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Roy Lichtenstein (1923-1997)
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"Landscapes in the Chinese Style" was the last complete series of paintings created by Roy Lichtenstein. Between 1994 and 1997, Lichtenstein became heavily inspired by the tradition of Chinese landscapes. Primarily interested in Song Dynasty landscapes, Lichtenstein sought to incorporate broad ideas about space and atmosphere from ancient Chinese art, and not to appropriate direct imagery, as he had done in his early pop-works of the 1960s. In addition, Lichtenstein played with the idea of abstract painting like the Chinese artists of the past - only the tiniest details on the large canvas suggest to the viewer that the work is Chinese inspired. The small figure on the lower left, as well as Lichtenstein's refined use of varying sized Ben-Day dots, defines the pictorial space, unlike the artist's earlier use of bold outlines. (In the ancient Mustard Seed Manual of Chinese Painting, the use of dots is a Chinese painting technique, done very differently and for a very different reason. Nevertheless, Lichtenstein's use of dots, by inference, brings the classical use to mind). The incongruous rice picker's hat on the poet triggers associations for the Western viewer with East Asia. The hat is a recognition factor, a visual cliché that serves to underpin the East Asian feel of the pictures. This series of work is a stunning example of how the artist subtly infers the cliché, or stereotype, of the Westerner's generalized view of ancient Chinese art. He finely blends his own past techniques and mechanics of painting and print making with ancient inspiration for a fresh and mature late work.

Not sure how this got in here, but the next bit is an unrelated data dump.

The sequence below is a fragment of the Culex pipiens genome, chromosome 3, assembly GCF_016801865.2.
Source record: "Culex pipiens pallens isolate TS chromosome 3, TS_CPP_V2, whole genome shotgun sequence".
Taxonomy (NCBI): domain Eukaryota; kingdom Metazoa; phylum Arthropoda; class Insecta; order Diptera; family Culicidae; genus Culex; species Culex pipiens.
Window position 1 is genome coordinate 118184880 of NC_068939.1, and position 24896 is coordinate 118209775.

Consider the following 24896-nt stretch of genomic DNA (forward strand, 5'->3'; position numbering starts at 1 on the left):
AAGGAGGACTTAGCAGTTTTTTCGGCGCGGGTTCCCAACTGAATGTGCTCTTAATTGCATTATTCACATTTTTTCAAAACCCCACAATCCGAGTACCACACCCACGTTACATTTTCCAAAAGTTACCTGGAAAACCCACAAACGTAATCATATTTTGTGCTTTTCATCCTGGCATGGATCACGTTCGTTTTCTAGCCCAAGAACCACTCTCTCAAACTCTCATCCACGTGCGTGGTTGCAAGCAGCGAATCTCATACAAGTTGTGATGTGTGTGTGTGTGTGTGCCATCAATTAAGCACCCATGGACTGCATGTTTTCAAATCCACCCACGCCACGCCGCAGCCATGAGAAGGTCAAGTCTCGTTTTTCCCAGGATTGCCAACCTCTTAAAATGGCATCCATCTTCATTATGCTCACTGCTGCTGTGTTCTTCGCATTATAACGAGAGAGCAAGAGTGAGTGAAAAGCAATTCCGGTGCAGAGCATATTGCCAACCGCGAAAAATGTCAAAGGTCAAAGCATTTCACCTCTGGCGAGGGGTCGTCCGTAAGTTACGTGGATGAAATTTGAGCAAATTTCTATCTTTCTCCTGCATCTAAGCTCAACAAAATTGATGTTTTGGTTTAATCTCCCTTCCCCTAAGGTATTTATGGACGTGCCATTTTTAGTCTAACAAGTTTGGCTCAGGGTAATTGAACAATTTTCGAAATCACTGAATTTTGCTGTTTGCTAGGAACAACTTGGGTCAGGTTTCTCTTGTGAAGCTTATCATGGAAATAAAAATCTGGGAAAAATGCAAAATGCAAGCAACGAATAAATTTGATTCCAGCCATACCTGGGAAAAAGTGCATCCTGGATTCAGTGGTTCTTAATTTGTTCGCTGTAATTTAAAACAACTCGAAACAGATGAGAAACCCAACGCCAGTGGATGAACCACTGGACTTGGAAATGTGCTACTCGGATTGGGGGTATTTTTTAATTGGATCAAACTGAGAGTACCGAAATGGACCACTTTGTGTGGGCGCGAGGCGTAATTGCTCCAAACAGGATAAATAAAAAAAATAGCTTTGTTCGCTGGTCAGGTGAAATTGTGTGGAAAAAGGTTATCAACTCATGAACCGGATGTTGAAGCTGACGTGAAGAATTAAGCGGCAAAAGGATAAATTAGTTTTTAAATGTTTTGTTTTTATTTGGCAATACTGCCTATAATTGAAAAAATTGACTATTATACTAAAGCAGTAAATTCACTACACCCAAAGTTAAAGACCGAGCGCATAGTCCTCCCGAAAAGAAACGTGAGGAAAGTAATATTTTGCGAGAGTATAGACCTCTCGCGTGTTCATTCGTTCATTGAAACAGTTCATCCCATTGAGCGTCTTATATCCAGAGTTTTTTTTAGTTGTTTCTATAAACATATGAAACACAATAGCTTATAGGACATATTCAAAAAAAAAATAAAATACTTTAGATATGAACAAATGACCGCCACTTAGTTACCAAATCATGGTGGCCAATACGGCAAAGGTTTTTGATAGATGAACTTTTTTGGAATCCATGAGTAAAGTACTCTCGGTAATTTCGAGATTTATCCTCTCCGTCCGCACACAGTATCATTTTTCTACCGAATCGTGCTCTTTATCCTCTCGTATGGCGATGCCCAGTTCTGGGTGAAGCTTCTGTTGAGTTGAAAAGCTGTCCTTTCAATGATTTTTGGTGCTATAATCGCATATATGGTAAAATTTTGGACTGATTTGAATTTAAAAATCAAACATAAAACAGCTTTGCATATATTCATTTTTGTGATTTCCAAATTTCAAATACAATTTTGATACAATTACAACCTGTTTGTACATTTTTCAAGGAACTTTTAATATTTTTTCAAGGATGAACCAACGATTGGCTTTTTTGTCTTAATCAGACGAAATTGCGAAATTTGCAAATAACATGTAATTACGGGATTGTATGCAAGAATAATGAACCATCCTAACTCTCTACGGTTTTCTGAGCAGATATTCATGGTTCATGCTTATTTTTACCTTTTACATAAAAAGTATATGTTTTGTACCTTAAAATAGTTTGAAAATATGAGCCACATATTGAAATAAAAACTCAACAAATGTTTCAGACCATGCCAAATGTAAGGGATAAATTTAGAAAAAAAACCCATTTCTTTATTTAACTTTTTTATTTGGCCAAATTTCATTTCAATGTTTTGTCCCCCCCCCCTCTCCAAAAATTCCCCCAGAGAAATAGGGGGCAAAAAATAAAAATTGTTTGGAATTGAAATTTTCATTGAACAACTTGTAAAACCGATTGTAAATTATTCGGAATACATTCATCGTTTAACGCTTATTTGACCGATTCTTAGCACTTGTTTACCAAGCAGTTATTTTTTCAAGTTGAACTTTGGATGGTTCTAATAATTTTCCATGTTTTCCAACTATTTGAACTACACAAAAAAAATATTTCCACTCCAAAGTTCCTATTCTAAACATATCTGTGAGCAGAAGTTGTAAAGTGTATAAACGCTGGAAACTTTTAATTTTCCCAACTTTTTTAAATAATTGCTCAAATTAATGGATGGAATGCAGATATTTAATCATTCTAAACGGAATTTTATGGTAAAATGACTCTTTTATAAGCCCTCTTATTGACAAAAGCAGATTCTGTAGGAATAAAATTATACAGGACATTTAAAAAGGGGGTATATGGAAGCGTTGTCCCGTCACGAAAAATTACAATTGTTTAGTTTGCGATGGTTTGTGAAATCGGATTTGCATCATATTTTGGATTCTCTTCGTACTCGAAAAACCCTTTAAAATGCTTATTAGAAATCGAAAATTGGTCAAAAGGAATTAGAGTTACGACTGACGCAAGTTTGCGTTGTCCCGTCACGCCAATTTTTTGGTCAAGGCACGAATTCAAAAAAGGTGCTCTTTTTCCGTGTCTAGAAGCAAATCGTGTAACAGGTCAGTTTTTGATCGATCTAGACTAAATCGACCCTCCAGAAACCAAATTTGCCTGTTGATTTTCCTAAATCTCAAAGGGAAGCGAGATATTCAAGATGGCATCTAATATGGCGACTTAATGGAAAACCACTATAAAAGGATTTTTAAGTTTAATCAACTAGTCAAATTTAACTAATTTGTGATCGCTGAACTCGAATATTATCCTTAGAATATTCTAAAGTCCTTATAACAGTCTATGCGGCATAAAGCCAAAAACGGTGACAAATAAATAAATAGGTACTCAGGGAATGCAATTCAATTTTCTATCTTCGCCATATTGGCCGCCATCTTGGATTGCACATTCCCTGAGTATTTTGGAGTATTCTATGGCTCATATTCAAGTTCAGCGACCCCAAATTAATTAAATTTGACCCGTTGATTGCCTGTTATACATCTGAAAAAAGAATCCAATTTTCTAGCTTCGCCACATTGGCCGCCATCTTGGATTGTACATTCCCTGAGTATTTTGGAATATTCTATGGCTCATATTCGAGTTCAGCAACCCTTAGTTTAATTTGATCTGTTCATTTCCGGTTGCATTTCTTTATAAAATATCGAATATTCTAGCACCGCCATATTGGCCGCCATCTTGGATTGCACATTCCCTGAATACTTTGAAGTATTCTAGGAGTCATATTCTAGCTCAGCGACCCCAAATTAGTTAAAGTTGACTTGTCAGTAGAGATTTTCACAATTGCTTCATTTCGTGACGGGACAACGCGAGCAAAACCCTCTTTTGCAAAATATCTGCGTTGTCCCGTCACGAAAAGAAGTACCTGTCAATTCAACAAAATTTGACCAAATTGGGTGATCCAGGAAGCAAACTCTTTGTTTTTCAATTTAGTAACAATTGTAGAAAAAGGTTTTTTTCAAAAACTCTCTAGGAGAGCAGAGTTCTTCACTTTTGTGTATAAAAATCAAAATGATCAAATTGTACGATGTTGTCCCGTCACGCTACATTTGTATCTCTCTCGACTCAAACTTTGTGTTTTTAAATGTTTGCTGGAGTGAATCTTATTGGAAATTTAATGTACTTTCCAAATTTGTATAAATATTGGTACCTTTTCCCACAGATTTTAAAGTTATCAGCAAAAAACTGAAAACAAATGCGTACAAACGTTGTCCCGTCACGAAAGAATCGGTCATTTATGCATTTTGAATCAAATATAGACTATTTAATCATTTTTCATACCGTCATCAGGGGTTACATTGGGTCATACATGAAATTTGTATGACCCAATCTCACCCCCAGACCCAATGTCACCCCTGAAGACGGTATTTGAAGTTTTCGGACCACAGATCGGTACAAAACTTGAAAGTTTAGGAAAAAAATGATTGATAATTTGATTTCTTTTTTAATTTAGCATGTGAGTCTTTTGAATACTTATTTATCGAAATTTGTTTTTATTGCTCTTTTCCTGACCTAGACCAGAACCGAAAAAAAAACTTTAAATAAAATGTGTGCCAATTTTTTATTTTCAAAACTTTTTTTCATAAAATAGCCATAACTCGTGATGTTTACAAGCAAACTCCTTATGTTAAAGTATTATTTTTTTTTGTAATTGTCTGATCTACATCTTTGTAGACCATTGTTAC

Lichtenstein noted that his series of "Landscapes in the Chinese Style" was first inspired by a 1994 exhibition of splendid landscape monotypes and pastels by Edgar Degas. These, in turn, stimulated his interest in lyrical and atmospheric Chinese mountain scenes, which he studied in the color reproductions of art books. His familiar technique is evident in this new body of work, but the color range is spare and mostly subdued; nevertheless, bold accents anchor the monumental compositions and amuse us with their anecdotal details of small boats, bridges, and twisted trees or strategically placed philosophers and scholars.

Roy Lichtenstein (October 27, 1923 - September 29, 1997) was a prominent American pop artist. During the 1960s his paintings were exhibited at the Leo Castelli Gallery in New York City and along with Andy Warhol, Jasper Johns, James Rosenquist and others he became a leading figure in the new art movement. His work defined the basic premise of Pop Art better than any other through parody. Favoring the old-fashioned comic strip as subject matter, Lichtenstein produced hard-edged, precise compositions that documented while they parodied often in a tongue-in-cheek humorous manner. His work was heavily influenced by both popular advertising and the comic book style. He himself described Pop Art as, "not 'American' painting but actually industrial painting".